I like doing all of it. I love acting and I love writing. But Haunting Renditions for me is the no-brainer version of live performing. It’s just as fun as engaging in other mediums, but I think for me as a stand-up comedian, it’s the most comfortable I could possibly be on stage. Sometimes it goes really well, and sometimes it’s just totally lost on the audience. I don’t always get the reaction that I want, because sometimes people are more engaged with the music than they are with the comedy, or the humor is a little too absurd for them. It feels like a risk, but it’s a risk I want to take.
So I wanted to ask you to give certain things the Haunting Renditions treatment.
It’s really funny. I think that the love and appreciation of camp has sort of gone mainstream in the last few years. And I think things like reality TV and Gay culture really sort of being pushed into the has made camp a little more acceptable to people-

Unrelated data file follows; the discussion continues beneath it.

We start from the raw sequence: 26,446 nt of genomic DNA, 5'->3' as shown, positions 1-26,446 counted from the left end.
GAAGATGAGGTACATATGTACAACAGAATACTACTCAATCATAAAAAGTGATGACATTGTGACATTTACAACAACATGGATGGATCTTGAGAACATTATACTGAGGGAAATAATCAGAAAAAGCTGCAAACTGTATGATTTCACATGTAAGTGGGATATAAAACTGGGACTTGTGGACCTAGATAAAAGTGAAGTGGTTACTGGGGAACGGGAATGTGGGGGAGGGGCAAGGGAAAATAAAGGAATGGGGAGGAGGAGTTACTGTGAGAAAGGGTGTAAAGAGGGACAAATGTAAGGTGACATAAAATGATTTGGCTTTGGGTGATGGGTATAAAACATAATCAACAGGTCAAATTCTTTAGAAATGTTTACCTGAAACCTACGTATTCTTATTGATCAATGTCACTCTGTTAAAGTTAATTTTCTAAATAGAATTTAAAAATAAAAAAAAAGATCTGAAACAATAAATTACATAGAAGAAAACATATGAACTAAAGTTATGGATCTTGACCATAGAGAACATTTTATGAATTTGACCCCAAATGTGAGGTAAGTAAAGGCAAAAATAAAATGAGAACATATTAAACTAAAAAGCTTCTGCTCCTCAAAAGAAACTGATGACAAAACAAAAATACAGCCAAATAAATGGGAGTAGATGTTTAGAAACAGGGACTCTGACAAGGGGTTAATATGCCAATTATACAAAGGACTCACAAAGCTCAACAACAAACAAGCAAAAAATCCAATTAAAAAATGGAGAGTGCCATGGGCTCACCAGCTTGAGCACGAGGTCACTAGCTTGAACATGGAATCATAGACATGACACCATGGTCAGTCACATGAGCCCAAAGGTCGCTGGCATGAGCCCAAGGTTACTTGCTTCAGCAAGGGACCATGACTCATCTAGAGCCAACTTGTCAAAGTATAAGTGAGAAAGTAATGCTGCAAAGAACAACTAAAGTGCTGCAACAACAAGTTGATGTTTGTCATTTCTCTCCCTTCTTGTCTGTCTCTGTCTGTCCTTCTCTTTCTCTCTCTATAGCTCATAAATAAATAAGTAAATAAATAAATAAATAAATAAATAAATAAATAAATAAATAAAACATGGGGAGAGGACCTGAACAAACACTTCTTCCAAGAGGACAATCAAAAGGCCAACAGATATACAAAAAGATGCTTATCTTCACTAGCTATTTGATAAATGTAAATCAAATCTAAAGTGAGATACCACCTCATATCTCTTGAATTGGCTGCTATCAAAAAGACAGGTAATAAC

-But nobody can outdo you because you have the Bea Arthur tattoo.
Right. That’s not camp. That’s genuine, true, earnest affection. It’s not tongue and cheek. For me, I have always loved the subversively funny or weird. And as a comedy writer, I realize now that my love for true camp that isn’t supposed to be campy but actually has humor in it is the most special stuff in the world.
Is there a bad movie you love?
I feel like every comedy that comes out with Diane Keaton that isn’t a Nancy Meyers movie tends to be completely mind boggling and confusing, because you’re just not even sure what you’re watching. It’s not even that it’s bad; it’s bizarre. I love when a movie is not even so bad that it’s good: it’s so bad that it’s weird.
You’re referring to Because I Said So.
That’s the one where she’s like in Maine or something.
That’s the one with Mandy Moore. It’s complete gibberish.
Yeah, these movies that are complete gibberish. There’s a movie she did recently with Michael Douglas.
And So It Goes.